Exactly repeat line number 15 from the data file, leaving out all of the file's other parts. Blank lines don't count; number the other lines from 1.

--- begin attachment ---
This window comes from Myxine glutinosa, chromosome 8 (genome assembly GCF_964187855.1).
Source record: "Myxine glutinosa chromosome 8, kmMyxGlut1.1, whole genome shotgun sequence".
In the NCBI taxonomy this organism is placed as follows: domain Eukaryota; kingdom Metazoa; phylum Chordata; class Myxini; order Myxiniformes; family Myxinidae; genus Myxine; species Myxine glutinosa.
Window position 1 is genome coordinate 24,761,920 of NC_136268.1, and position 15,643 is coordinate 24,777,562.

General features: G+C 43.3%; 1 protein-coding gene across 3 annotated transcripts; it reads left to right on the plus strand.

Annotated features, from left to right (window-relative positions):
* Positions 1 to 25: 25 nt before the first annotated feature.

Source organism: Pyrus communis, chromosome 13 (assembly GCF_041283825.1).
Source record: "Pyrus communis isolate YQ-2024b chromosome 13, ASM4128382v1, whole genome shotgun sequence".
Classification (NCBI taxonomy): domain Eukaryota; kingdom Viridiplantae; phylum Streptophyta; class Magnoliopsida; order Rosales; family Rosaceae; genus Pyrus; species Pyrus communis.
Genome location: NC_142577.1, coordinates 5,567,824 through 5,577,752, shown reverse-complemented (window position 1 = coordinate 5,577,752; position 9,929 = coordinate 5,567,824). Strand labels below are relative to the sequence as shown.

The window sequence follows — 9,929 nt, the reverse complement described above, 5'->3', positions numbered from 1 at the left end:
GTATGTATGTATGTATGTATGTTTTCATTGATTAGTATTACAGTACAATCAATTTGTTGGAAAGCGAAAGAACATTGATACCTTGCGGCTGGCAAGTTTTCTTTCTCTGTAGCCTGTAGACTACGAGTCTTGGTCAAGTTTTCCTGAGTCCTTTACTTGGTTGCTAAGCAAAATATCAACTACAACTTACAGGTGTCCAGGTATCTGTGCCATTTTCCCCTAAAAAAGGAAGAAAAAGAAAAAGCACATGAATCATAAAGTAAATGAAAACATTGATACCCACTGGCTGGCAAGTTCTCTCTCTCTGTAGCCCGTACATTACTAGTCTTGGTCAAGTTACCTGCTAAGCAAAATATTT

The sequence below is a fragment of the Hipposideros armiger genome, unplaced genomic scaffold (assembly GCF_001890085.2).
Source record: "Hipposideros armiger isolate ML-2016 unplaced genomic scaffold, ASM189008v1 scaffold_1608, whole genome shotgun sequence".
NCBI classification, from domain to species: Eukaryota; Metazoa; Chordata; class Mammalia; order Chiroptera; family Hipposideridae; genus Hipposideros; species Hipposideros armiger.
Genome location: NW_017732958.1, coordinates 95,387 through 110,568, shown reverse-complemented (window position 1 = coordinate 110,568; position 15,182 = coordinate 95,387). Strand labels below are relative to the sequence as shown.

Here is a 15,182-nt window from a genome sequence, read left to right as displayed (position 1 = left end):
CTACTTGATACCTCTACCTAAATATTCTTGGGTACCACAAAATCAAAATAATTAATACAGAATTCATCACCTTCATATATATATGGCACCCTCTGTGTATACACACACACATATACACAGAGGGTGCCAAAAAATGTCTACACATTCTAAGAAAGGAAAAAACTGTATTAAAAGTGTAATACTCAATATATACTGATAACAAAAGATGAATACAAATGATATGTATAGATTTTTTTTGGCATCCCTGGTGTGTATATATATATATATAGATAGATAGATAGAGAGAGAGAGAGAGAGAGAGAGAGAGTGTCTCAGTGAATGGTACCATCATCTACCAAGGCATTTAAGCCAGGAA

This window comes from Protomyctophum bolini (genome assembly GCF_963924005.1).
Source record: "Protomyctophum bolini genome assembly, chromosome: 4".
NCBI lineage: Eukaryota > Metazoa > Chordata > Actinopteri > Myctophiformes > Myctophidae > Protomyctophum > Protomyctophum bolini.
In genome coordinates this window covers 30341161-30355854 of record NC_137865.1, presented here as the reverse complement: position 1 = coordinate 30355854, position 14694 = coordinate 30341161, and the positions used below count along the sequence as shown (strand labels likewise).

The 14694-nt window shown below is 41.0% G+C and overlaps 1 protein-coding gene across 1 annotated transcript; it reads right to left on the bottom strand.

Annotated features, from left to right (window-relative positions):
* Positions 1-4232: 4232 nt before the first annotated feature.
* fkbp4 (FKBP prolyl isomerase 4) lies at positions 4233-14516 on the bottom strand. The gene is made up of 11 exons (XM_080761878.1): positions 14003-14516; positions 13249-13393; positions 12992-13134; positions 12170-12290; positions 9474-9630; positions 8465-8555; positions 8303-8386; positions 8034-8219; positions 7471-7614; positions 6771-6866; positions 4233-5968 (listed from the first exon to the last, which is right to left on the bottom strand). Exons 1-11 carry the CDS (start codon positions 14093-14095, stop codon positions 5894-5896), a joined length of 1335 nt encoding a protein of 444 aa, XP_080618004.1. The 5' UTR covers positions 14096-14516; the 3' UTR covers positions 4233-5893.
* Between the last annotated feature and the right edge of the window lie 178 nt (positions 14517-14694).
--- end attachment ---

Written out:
Source record: "Hipposideros armiger isolate ML-2016 unplaced genomic scaffold, ASM189008v1 scaffold_1608, whole genome shotgun sequence".